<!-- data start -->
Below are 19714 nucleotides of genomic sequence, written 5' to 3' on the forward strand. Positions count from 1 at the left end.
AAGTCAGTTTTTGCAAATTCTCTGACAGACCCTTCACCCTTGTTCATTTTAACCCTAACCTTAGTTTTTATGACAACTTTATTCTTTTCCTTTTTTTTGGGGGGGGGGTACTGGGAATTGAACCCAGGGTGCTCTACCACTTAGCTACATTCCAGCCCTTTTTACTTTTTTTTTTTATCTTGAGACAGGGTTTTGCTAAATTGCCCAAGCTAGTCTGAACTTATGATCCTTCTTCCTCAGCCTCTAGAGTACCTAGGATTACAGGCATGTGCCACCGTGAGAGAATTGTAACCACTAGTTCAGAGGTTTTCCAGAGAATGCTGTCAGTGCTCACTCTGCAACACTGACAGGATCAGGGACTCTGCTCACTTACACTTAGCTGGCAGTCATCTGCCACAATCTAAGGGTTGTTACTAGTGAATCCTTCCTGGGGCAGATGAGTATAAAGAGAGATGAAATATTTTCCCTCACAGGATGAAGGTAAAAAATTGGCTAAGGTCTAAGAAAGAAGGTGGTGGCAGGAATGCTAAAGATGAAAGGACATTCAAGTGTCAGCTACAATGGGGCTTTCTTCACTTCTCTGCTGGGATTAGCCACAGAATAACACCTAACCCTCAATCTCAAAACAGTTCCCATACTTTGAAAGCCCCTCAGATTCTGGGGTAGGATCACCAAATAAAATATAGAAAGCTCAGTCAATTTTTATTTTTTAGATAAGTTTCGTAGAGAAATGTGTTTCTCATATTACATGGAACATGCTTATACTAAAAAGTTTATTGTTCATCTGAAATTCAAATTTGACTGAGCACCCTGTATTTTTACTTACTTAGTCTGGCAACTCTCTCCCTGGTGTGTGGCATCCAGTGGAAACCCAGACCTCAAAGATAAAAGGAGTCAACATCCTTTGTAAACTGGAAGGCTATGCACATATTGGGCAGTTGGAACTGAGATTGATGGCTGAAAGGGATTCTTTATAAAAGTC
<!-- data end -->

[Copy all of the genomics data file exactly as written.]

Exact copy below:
Below are 19714 nucleotides of genomic sequence, written 5' to 3' on the forward strand. Positions count from 1 at the left end.
AAGTCAGTTTTTGCAAATTCTCTGACAGACCCTTCACCCTTGTTCATTTTAACCCTAACCTTAGTTTTTATGACAACTTTATTCTTTTCCTTTTTTTTGGGGGGGGGGTACTGGGAATTGAACCCAGGGTGCTCTACCACTTAGCTACATTCCAGCCCTTTTTACTTTTTTTTTTTATCTTGAGACAGGGTTTTGCTAAATTGCCCAAGCTAGTCTGAACTTATGATCCTTCTTCCTCAGCCTCTAGAGTACCTAGGATTACAGGCATGTGCCACCGTGAGAGAATTGTAACCACTAGTTCAGAGGTTTTCCAGAGAATGCTGTCAGTGCTCACTCTGCAACACTGACAGGATCAGGGACTCTGCTCACTTACACTTAGCTGGCAGTCATCTGCCACAATCTAAGGGTTGTTACTAGTGAATCCTTCCTGGGGCAGATGAGTATAAAGAGAGATGAAATATTTTCCCTCACAGGATGAAGGTAAAAAATTGGCTAAGGTCTAAGAAAGAAGGTGGTGGCAGGAATGCTAAAGATGAAAGGACATTCAAGTGTCAGCTACAATGGGGCTTTCTTCACTTCTCTGCTGGGATTAGCCACAGAATAACACCTAACCCTCAATCTCAAAACAGTTCCCATACTTTGAAAGCCCCTCAGATTCTGGGGTAGGATCACCAAATAAAATATAGAAAGCTCAGTCAATTTTTATTTTTTAGATAAGTTTCGTAGAGAAATGTGTTTCTCATATTACATGGAACATGCTTATACTAAAAAGTTTATTGTTCATCTGAAATTCAAATTTGACTGAGCACCCTGTATTTTTACTTACTTAGTCTGGCAACTCTCTCCCTGGTGTGTGGCATCCAGTGGAAACCCAGACCTCAAAGATAAAAGGAGTCAACATCCTTTGTAAACTGGAAGGCTATGCACATATTGGGCAGTTGGAACTGAGATTGATGGCTGAAAGGGATTCTTTATAAAAGTC